Decided: February 11, 1960.
CITY OF PASSAIC, A MUNICIPAL CORPORATION, PETITIONER-APPELLANT,
BOTANY MILLS, INC., RESPONDENT-RESPONDENT, AND DIVISION OF TAX APPEALS, DEPARTMENT OF THE TREASURY, RESPONDENT
Goldmann, Conford and Haneman. The opinion of the court was delivered by Conford, J.A.D.
[59 NJSuper Page 539]
The City of Passaic appeals from a judgment of the Division of Tax Appeals in the State Department of the Treasury, which affirmed judgments of the Passaic County Board of Taxation reducing personal property tax assessments of Botany Mills, Inc. for the tax years 1955 and 1956. That concern was engaged in the manufacture and distribution of woolens and worsteds in Passaic.
Passaic's assessors assessed the personal property of the taxpayer at $2,150,000 and $1,450,000 for the respective tax
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years, 1955 and 1956. On appeal the county board reduced the assessments to $1,333,600 for 1955 and $1,040,642 for 1956. The appeals having been heard de novo before the State Division we have only the transcript of proceedings there, not the record of what transpired before the county board.
Passaic's appeal to the Division of Tax Appeals was heard before a panel of two of its members. The city proved the recent previous assessment history of Botany's personalty as being the following:
1949-1951, incl. $2,400,000
1953 and 1954 2,350,000
The city then called Alfred J. Greene, Jr., an assessor of the city when the assessments in question were made. He testified that he and two associates visited and inspected Botany's plant in December 1953 in preparation for the making of its 1954 personal property assessment, and discussed the value of the property with Mr. Shaddock, president of the company. The latter "revealed values" of the "prior year" of "approximately $25 million" and "currently approximately $21 million."
In preparation for the making of the 1955 assessment Mr. Greene conferred with a Mr. Gerlack, the then designated representative of Botany for that purpose, in November or December 1954. Mr. Gerlack could not give the current values, as such, but told Mr. Greene and his associates that there had been a reduction of approximately 10% from the valuations of the prior year, "or somewhere around $19 million," on the basis of Mr. Shaddock's 1953 estimate of $21 million.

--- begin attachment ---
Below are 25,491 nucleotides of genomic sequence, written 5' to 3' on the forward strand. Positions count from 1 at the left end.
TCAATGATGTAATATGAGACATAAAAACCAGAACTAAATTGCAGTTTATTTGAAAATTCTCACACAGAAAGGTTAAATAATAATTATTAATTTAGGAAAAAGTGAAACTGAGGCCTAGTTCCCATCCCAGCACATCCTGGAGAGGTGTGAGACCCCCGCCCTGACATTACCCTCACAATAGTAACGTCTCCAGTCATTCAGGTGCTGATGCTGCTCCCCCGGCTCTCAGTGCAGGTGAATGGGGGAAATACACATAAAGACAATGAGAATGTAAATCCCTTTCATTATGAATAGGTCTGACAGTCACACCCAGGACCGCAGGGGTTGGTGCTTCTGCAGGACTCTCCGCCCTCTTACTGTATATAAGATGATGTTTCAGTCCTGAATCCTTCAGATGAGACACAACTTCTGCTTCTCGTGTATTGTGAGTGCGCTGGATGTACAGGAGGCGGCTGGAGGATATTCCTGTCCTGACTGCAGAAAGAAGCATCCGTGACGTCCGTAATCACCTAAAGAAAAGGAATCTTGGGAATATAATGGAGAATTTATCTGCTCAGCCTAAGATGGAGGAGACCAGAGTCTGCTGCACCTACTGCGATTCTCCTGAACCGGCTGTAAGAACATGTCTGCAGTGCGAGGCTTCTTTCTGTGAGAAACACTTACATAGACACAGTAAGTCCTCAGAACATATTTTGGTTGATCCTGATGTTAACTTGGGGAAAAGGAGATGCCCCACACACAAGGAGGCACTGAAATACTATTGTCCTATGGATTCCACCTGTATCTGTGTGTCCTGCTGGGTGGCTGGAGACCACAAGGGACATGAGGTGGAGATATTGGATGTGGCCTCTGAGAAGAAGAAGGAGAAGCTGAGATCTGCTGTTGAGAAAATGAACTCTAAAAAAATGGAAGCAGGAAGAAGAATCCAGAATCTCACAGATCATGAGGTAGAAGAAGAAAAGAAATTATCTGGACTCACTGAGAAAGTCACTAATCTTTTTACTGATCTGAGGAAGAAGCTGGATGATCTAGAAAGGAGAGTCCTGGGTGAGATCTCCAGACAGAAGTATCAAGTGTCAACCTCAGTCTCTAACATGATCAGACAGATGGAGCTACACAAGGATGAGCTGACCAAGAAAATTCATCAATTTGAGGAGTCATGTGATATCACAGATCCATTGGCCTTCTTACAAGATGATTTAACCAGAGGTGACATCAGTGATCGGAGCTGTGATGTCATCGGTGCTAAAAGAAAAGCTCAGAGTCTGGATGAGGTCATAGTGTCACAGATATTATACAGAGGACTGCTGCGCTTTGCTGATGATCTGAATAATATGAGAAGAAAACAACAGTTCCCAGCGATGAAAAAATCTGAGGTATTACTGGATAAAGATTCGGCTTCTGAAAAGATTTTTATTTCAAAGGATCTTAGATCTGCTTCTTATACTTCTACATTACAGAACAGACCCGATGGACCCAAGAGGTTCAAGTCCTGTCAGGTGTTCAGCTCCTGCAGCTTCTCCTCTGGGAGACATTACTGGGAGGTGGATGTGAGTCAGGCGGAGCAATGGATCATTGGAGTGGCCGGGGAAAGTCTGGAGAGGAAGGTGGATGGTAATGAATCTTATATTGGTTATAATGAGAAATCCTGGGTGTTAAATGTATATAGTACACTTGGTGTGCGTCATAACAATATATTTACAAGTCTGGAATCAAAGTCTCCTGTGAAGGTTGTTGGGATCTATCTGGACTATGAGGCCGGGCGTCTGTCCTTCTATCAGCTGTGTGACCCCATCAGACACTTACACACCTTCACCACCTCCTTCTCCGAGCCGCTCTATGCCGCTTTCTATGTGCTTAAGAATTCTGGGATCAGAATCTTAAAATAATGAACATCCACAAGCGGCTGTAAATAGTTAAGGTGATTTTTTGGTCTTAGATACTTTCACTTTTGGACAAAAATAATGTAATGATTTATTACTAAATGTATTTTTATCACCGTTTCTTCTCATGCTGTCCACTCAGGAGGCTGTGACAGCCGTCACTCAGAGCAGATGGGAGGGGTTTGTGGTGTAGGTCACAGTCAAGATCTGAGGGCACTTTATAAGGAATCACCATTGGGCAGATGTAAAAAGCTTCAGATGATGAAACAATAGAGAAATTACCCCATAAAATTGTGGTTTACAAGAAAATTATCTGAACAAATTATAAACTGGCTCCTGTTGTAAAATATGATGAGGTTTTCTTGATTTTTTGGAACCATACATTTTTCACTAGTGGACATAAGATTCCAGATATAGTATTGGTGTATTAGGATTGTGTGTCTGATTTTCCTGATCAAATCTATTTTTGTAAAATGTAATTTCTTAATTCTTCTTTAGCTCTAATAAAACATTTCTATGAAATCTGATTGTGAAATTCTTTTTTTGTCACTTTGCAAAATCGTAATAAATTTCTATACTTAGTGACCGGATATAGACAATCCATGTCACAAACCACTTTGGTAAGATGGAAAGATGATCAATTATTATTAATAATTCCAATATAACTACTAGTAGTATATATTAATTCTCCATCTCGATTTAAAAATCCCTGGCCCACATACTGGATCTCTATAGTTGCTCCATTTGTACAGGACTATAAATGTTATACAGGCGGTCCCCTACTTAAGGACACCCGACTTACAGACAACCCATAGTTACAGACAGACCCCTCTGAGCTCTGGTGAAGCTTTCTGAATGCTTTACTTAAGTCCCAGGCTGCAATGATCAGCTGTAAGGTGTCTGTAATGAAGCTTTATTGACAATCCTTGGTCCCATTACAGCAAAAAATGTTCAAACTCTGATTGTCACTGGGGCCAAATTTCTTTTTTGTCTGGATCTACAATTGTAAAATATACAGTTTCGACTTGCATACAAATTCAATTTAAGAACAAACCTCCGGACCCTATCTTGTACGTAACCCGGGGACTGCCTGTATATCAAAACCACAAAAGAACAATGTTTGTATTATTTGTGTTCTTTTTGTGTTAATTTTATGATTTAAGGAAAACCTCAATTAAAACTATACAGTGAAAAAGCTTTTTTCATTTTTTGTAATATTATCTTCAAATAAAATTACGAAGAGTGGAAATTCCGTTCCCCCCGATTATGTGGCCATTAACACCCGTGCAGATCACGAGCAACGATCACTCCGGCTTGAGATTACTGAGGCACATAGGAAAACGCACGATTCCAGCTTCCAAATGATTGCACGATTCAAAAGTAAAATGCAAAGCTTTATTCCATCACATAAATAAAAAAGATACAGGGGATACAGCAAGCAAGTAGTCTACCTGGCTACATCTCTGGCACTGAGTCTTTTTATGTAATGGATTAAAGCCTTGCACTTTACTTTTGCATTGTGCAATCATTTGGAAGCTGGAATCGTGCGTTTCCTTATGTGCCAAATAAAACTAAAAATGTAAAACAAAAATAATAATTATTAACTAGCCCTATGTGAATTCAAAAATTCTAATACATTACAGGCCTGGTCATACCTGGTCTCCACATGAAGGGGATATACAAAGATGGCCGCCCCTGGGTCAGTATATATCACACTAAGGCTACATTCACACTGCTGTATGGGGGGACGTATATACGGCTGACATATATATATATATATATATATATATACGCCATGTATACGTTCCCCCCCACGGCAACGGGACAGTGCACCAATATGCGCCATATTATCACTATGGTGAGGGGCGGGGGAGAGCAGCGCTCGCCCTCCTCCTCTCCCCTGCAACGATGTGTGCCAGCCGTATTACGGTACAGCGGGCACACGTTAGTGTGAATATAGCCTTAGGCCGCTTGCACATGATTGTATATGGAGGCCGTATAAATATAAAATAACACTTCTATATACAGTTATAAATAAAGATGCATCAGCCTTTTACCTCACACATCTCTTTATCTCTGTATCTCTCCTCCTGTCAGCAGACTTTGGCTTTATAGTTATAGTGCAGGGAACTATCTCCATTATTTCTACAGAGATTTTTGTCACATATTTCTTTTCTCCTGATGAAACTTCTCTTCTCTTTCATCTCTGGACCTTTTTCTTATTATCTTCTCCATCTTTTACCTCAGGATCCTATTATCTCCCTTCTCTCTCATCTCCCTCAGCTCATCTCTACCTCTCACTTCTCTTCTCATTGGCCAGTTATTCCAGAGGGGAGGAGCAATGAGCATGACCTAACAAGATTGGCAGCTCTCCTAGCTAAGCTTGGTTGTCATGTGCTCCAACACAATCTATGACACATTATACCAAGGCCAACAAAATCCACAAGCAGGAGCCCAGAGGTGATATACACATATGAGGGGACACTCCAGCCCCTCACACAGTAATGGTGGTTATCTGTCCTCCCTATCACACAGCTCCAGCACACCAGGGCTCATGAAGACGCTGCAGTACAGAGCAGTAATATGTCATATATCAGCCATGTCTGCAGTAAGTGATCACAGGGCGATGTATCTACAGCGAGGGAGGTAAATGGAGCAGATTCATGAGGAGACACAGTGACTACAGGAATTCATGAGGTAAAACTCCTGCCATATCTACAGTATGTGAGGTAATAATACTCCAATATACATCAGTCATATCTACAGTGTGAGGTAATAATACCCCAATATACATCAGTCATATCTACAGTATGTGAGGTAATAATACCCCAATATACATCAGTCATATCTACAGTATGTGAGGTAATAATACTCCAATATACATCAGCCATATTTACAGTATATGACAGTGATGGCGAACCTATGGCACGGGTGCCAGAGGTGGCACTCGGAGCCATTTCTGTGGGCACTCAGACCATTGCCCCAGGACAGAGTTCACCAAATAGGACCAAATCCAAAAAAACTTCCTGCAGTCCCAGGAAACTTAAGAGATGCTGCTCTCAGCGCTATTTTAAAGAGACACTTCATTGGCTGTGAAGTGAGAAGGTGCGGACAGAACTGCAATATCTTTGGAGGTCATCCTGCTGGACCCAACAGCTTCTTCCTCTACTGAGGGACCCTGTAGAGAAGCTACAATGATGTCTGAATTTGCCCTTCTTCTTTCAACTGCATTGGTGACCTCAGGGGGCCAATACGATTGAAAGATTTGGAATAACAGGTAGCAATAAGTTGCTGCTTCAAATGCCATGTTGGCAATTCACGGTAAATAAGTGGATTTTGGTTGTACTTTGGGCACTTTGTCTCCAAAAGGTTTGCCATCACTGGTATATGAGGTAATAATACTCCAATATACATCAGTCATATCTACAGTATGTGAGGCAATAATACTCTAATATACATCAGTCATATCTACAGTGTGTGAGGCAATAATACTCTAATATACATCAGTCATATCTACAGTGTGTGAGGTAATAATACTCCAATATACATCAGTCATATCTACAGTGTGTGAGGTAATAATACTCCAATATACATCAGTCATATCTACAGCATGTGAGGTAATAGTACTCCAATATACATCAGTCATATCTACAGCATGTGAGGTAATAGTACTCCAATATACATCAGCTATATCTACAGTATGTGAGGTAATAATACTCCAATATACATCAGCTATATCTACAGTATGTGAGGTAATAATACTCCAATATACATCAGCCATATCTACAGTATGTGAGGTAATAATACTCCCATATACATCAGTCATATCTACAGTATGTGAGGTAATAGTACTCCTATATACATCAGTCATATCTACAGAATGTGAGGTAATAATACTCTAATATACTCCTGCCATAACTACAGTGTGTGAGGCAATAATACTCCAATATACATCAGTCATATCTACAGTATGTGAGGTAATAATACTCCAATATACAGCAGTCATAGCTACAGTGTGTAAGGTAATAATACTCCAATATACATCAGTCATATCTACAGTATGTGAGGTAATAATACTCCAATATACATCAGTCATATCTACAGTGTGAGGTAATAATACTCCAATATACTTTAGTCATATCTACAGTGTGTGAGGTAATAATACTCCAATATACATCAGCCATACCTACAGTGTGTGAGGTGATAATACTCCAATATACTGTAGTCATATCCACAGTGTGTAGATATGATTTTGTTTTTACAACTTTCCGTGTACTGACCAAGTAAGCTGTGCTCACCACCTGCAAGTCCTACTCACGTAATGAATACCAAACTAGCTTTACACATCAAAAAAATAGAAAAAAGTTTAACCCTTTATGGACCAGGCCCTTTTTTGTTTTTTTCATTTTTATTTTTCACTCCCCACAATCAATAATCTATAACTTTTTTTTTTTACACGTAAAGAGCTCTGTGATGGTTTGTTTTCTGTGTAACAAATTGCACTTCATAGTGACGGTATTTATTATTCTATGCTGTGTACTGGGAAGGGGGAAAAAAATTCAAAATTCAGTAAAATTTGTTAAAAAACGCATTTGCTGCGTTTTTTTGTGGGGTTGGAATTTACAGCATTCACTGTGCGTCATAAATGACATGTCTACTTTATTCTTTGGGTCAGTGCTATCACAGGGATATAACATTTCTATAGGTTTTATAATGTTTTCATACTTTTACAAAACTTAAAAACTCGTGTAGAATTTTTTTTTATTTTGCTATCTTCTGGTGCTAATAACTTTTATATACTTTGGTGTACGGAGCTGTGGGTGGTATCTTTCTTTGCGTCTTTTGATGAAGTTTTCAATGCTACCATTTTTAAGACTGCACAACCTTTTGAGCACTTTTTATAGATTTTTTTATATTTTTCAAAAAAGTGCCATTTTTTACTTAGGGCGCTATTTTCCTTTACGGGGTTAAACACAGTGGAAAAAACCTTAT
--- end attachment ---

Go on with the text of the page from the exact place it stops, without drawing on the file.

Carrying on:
A discussion with Mr. Gerlack in 1955 preparatory to fixing the 1956 assessment, together with other information, "developed that the values had been reduced by approximately one-third."
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A Mr. Galik, associated with the assessing department of the city, who had accompanied Mr. Greene on each of the inspection visits and participated in the conferences referred to by him, substantially corroborated the latter's testimony as to the admissions of value of the personal property by the taxpayer's representatives. Galik also gave detailed results of an examination made by him of the operational status of each of the manufacturing departments of the company for year-end 1955, as compared with the previous year. Some of the operations had ceased by then. Substantially all manufacturing operations terminated some time during the calendar year 1956.
The city further proved that it mailed forms to the taxpayer for specification under oath of its taxable personal property for each of the applicable tax years and that these were not filled out and returned by the company.
The city offered no other proofs in support of its appeals, the taxpayer none in refutation. Instead, the taxpayer moved to dismiss the appeals on the ground that the city had "failed to sustain the burden imposed by law to override the judgment of the County Tax Board." The panel reserved decision on the motion. Thereafter it reported to the Division its finding that the city had "failed to produce sufficient evidence to disturb the judgment below," primarily for the reason that the city's witnesses had made no evaluation of the property nor professed any qualifications therefor. It recommended a dismissal of the appeals, and that recommendation was adopted by the Division, concordant judgments being entered in due course.
Tangible personal property is generally assessable at its true value as of the prior October first by the taxing district wherein situated. N.J.S.A. 54:4-1, 54:4-9. Personal property consisting of stocks in trade and materials used in manufacturing is assessable at the "average of such personalty" during the twelve months preceding the assessing date or the portion thereof that the property was in the possession of the taxpayer. R.S. 54:4-11.